That putative polar bear hybrid shot in Arviat last week has been sent for DNA testing.

hybrid-bear_didji-ishalook-15 May2016_facebook

Just out from NunatsiaqOnline (24 May 2016): Nunavut biologist sends possible “grolar” bear DNA for analysis: Unusual bear killed in Arviat could just be a blonde grizzly bear

Additional details confirm the animal shot was a female, which could account for the fact it was described as “small”. The Nunavut biologist who sent in the sample for testing warned it could also be a blonde grizzly, as I pointed out last week.

UPDATE 24 May 2016: Comments added below from a Toronto Star news report below on the hybrid identity of this animal.

UPDATE 28 May 2016: See this 27 May 2016 follow-up post (Most polar bear hybrids said to exist have not been confirmed by DNA testing) for details on unconfirmed sightings or reports of hybrids.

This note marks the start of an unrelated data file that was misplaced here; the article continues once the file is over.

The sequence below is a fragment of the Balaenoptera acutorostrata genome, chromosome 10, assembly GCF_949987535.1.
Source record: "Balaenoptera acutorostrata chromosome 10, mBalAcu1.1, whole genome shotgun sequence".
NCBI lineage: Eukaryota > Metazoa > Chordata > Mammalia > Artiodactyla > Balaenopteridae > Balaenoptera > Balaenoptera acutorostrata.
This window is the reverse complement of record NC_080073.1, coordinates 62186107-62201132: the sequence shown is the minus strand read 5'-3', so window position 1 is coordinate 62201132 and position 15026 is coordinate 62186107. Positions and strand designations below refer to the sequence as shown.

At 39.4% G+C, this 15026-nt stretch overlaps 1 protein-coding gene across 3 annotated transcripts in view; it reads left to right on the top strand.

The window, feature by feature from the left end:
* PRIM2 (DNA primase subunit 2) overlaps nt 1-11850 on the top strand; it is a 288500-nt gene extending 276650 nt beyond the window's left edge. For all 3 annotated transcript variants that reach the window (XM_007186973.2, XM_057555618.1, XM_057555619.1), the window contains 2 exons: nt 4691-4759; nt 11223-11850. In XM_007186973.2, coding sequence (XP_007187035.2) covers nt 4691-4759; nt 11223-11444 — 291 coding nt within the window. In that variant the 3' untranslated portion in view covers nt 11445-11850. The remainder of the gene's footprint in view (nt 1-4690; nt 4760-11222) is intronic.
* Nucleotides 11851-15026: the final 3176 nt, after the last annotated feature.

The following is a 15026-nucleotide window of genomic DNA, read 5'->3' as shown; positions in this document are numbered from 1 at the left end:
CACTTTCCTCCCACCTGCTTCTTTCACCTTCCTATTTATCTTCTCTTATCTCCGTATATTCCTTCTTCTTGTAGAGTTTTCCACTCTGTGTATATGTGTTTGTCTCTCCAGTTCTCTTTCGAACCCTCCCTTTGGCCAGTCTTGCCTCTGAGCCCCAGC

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Challenging NOAA’s “Arctic Report Card 2014” on polar bears

NOAA’s list of purported evidence for harm being caused to polar bears by Arctic warming is short and weak. It puts the gloomiest spin possible on the current well-being of an animal with all the earmarks of a healthy, well-distributed species.

Arctic report card 2014 screencap_Dec 18 2014

This year, polar bears are virtually the only species that NOAA mentions in their Arctic Report Card – they’ve put all their icon-eggs in one leaky basket [what happened to walrus??]. But polar bears are doing so well that to make an alarming case for polar bears as victims of Arctic warming, many important caveats had to be left out or misrepresented. Some details given are simply wrong.

This year’s polar bear chapter was penned by IUCN Polar Bear Specialist Group chairman Dag Vongraven (you might recall his email to me earlier this year) and a polar bear conservation activist from Polar Bears International (whose battle cry for donations is Save Our Sea Ice!”), Geoff York.

I challenge their four weak talking points one by one below.

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Ancestor of the polar bear by any name: grizzly vs. brown bear monikers explained